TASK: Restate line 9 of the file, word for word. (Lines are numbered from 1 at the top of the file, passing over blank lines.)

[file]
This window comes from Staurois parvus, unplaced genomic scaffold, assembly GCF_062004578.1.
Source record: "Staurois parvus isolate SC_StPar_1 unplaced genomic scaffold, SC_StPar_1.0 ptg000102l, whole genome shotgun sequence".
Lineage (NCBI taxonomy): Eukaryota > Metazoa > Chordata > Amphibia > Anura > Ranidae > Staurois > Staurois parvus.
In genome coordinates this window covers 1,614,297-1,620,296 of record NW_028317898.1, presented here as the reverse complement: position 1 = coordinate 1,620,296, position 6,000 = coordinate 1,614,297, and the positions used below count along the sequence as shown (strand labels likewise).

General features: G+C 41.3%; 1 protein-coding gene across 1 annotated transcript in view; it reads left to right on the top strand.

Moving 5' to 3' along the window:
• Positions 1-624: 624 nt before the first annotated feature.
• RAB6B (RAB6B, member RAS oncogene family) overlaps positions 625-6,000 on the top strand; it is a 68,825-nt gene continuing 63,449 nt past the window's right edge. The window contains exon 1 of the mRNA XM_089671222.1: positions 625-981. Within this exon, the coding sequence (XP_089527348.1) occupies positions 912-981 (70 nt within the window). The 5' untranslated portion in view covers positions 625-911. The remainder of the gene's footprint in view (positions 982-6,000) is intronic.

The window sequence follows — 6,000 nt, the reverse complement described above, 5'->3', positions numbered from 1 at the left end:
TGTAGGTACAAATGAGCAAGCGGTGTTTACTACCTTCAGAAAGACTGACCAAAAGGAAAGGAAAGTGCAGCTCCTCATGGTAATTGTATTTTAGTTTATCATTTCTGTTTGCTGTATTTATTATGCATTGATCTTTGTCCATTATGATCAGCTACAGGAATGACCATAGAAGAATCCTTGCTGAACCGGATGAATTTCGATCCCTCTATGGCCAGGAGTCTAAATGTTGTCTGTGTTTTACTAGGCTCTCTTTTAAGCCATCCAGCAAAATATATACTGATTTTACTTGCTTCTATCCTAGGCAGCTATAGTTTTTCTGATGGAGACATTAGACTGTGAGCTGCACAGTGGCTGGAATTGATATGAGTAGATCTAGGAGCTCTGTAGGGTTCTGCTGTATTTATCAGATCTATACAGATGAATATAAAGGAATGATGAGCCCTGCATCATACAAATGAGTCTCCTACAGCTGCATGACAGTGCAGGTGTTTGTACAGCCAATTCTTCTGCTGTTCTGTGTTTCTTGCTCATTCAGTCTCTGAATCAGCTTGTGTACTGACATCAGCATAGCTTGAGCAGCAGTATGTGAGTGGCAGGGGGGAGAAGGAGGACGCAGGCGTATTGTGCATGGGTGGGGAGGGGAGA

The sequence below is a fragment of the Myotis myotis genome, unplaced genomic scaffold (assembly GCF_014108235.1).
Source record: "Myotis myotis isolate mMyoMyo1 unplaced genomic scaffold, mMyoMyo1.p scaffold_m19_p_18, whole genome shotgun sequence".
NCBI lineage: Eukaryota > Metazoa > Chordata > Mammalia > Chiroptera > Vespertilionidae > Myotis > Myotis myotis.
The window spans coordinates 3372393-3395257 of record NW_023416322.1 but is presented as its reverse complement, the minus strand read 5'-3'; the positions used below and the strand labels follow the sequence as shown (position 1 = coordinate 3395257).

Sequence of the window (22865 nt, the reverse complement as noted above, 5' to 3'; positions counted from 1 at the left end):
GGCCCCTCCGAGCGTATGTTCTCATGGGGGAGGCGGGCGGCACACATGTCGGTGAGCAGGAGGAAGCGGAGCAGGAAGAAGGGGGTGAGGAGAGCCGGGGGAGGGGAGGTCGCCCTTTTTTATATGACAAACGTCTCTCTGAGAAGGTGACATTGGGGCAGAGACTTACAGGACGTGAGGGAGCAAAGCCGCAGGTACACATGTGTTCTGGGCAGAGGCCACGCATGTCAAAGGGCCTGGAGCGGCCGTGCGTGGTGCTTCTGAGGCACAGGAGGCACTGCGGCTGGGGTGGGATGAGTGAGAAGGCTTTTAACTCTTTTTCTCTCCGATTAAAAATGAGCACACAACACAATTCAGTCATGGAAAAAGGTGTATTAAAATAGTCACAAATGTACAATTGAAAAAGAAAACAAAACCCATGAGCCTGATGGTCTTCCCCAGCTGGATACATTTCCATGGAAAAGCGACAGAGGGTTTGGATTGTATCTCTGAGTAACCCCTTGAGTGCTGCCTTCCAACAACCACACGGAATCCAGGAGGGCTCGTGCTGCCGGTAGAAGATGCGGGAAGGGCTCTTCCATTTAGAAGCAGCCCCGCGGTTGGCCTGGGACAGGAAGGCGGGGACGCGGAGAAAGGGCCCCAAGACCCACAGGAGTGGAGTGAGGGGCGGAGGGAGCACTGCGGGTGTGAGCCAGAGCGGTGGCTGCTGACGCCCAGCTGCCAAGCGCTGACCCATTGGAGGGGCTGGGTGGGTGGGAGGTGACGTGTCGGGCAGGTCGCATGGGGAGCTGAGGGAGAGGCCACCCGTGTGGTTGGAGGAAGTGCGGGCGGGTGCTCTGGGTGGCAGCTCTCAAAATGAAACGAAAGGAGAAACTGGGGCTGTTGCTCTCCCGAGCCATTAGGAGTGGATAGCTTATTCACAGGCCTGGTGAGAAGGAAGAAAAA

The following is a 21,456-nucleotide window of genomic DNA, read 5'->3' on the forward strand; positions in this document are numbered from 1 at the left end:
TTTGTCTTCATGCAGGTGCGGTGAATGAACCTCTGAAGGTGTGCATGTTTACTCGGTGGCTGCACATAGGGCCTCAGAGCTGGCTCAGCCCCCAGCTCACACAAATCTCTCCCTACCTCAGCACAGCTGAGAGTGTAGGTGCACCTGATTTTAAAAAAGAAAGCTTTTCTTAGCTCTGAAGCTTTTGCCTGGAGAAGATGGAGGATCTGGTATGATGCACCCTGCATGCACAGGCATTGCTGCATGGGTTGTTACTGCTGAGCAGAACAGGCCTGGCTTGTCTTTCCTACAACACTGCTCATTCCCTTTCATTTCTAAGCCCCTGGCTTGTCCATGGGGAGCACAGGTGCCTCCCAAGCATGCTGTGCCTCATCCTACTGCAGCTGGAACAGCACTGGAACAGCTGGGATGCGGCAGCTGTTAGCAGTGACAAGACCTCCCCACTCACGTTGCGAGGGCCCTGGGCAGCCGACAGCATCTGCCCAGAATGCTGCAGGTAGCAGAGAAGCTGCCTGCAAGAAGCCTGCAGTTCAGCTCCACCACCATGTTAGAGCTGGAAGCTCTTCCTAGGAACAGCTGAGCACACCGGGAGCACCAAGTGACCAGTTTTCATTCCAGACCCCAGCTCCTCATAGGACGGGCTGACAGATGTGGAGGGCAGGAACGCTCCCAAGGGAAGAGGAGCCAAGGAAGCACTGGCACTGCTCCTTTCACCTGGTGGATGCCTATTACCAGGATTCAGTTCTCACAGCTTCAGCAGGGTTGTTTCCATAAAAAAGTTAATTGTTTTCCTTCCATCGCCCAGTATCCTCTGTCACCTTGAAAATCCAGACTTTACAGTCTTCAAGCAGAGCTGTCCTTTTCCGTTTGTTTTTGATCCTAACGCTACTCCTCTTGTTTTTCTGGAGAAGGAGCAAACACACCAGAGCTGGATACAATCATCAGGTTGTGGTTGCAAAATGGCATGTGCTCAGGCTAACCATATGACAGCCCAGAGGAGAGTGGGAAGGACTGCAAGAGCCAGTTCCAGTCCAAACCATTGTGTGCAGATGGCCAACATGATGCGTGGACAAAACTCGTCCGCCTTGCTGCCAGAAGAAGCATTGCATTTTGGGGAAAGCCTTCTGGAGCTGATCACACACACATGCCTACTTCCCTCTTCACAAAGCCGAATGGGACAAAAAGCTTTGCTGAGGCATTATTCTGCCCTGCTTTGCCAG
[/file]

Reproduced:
The window sequence follows — 6,000 nt, the reverse complement described above, 5'->3', positions numbered from 1 at the left end: